By early in the next decade, carmakers would have to equip all new vehicles with a system that will alert the drivers if someone or something is behind the vehicle under some new federal mandates.
The blind-spot-detection equipment would become mandatory under a new bill that has cleared both the U.S. House of Representatives and the U.S. Senate.
The bill still needs the President's signature to become law, but President George W. Bush is expected to sign the legislation rather open the door during an election to charges that the Republican Party is indifferent to the fate of small children.
The automakers gave up fighting the new mandate more than a year ago and the Alliance For Automobile Manufacturers, the industry's major trade association, hailed the legislation after it was approved by the Senate, even though the have some reservations about statistics used to promote the bill.
The legislation would require the National Highway Traffic Safety Administrationt (NHTSA) to prepare standards for rearward detection systems that would be required on all vehicles. The bill also requires pinch-proof automatic windows, which reverse when they sense an obstacle in their path, and an interlock system that makes it nearly impossible to move a car out of park without pressing on the brake pedal.
Most of these features are already on the market and available in many in many different models, though the rear-view detection systems tend show up now on premium vehicles or as a pricey option.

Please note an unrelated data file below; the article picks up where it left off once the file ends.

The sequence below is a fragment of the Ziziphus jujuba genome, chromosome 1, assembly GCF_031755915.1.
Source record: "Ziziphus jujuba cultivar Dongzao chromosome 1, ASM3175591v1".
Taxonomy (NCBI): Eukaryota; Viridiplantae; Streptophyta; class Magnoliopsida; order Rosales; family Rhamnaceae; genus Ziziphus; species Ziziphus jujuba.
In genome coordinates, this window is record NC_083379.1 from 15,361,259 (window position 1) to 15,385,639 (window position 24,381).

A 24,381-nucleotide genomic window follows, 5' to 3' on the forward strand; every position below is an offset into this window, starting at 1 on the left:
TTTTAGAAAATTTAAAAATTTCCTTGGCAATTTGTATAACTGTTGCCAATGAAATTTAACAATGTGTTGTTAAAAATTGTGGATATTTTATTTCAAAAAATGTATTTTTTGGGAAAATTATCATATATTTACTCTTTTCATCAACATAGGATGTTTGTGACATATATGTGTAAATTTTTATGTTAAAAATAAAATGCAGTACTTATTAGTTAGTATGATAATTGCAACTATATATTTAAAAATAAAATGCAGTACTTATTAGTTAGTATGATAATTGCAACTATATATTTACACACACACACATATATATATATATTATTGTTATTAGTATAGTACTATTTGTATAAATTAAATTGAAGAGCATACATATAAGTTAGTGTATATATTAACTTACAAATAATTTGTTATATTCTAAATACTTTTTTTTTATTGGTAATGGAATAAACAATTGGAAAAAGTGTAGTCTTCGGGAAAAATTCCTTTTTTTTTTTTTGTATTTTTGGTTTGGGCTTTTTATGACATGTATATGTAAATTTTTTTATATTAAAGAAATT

"This industry is 100 percent behind this legislation and we're committed to using these initiatives to further enhance child safety in and around motor vehicles. We applaud Congress for working with the Administration, the industry and others who share our concern for safety to produce this comprehensive approach to enhancing child safety," Alliance president Dave McCurdy said in statement issued after the bill was approved by the Senate.
"Safety is the Alliance's top priority and as global leaders in the area of research and development, our members continue to enhance automobile safety for drivers, passengers, pedestrians and especially for children. Today's autos have more safety features than ever before, including electronic stability control, side airbags, adaptive cruise control, lane departure warning systems and much more.
"However, no safety feature is more important than parents or caregivers. A child should never be left unattended inside or around an automobile," McCurdy noted.
In the past two years, supporters of the new legislation have waged a very successful campaign of the bill that moved relatively quickly on Capitol Hill since it was introduced in 2007. Among the co-sponsors of the legislation were Democratic Presidential hopeful Hillary Clinton and Republican Senator John Sununu of New Hampshire.
More than 670 children have died in non-traffic related automobile accidents since the beginning of 2005, according to statistics compiled by the Kids and Cars.
Nearly half of the non-traffic accidents involve back-over accidents, the organization data said. Moreover, backers of the bill pointed out the technology to prevent rearview blind-spot accidents is already available and won't require any major science projects to implement.
They also lined up support from Consumers Union, the publisher of Consumer Reports, and the old Naderite group, Public Interest and the respected Academy of Pediatrics.
The bill, however, also gives automakers a generous amount of time to implement the new mandates. The NHTSA has 24 months to come up with the specific standards and the automakers will have up to 42 months after than to implement the standards.--Joseph Szczesny